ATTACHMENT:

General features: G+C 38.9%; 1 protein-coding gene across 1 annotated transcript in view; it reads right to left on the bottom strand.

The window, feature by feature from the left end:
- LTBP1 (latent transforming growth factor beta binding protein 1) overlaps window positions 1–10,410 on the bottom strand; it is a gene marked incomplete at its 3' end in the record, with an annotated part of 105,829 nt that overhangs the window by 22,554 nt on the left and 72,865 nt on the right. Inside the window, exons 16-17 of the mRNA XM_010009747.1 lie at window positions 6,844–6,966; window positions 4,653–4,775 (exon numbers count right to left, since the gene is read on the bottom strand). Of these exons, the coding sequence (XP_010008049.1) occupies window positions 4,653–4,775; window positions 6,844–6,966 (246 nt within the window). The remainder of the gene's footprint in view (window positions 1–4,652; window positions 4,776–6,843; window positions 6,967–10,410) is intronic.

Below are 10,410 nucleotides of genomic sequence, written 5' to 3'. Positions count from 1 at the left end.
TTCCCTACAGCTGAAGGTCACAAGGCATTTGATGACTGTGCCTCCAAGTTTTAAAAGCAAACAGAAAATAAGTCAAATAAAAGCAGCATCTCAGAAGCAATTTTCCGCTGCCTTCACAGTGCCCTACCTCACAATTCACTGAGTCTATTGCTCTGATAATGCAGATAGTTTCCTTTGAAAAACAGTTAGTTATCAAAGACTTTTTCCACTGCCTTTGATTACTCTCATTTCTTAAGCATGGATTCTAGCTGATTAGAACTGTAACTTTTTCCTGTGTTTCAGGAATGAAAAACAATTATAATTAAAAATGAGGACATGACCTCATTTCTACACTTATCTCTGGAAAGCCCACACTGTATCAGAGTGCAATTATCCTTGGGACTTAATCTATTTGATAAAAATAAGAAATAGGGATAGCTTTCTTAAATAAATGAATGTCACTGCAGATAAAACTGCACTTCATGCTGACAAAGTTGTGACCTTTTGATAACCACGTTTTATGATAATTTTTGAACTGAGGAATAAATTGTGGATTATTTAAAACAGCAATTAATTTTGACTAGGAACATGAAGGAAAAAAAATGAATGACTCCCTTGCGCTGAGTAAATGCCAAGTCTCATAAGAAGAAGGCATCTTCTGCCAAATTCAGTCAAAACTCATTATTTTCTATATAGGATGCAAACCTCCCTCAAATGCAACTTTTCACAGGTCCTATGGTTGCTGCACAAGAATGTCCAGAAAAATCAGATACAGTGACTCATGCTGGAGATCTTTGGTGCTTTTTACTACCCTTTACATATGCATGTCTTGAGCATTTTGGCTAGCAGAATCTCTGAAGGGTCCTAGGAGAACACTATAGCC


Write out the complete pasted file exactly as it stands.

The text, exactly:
General features: G+C 38.9%; 1 protein-coding gene across 1 annotated transcript in view; it reads right to left on the bottom strand.

The window, feature by feature from the left end:
- LTBP1 (latent transforming growth factor beta binding protein 1) overlaps window positions 1–10,410 on the bottom strand; it is a gene marked incomplete at its 3' end in the record, with an annotated part of 105,829 nt that overhangs the window by 22,554 nt on the left and 72,865 nt on the right. Inside the window, exons 16-17 of the mRNA XM_010009747.1 lie at window positions 6,844–6,966; window positions 4,653–4,775 (exon numbers count right to left, since the gene is read on the bottom strand). Of these exons, the coding sequence (XP_010008049.1) occupies window positions 4,653–4,775; window positions 6,844–6,966 (246 nt within the window). The remainder of the gene's footprint in view (window positions 1–4,652; window positions 4,776–6,843; window positions 6,967–10,410) is intronic.

Below are 10,410 nucleotides of genomic sequence, written 5' to 3'. Positions count from 1 at the left end.
TTCCCTACAGCTGAAGGTCACAAGGCATTTGATGACTGTGCCTCCAAGTTTTAAAAGCAAACAGAAAATAAGTCAAATAAAAGCAGCATCTCAGAAGCAATTTTCCGCTGCCTTCACAGTGCCCTACCTCACAATTCACTGAGTCTATTGCTCTGATAATGCAGATAGTTTCCTTTGAAAAACAGTTAGTTATCAAAGACTTTTTCCACTGCCTTTGATTACTCTCATTTCTTAAGCATGGATTCTAGCTGATTAGAACTGTAACTTTTTCCTGTGTTTCAGGAATGAAAAACAATTATAATTAAAAATGAGGACATGACCTCATTTCTACACTTATCTCTGGAAAGCCCACACTGTATCAGAGTGCAATTATCCTTGGGACTTAATCTATTTGATAAAAATAAGAAATAGGGATAGCTTTCTTAAATAAATGAATGTCACTGCAGATAAAACTGCACTTCATGCTGACAAAGTTGTGACCTTTTGATAACCACGTTTTATGATAATTTTTGAACTGAGGAATAAATTGTGGATTATTTAAAACAGCAATTAATTTTGACTAGGAACATGAAGGAAAAAAAATGAATGACTCCCTTGCGCTGAGTAAATGCCAAGTCTCATAAGAAGAAGGCATCTTCTGCCAAATTCAGTCAAAACTCATTATTTTCTATATAGGATGCAAACCTCCCTCAAATGCAACTTTTCACAGGTCCTATGGTTGCTGCACAAGAATGTCCAGAAAAATCAGATACAGTGACTCATGCTGGAGATCTTTGGTGCTTTTTACTACCCTTTACATATGCATGTCTTGAGCATTTTGGCTAGCAGAATCTCTGAAGGGTCCTAGGAGAACACTATAGCC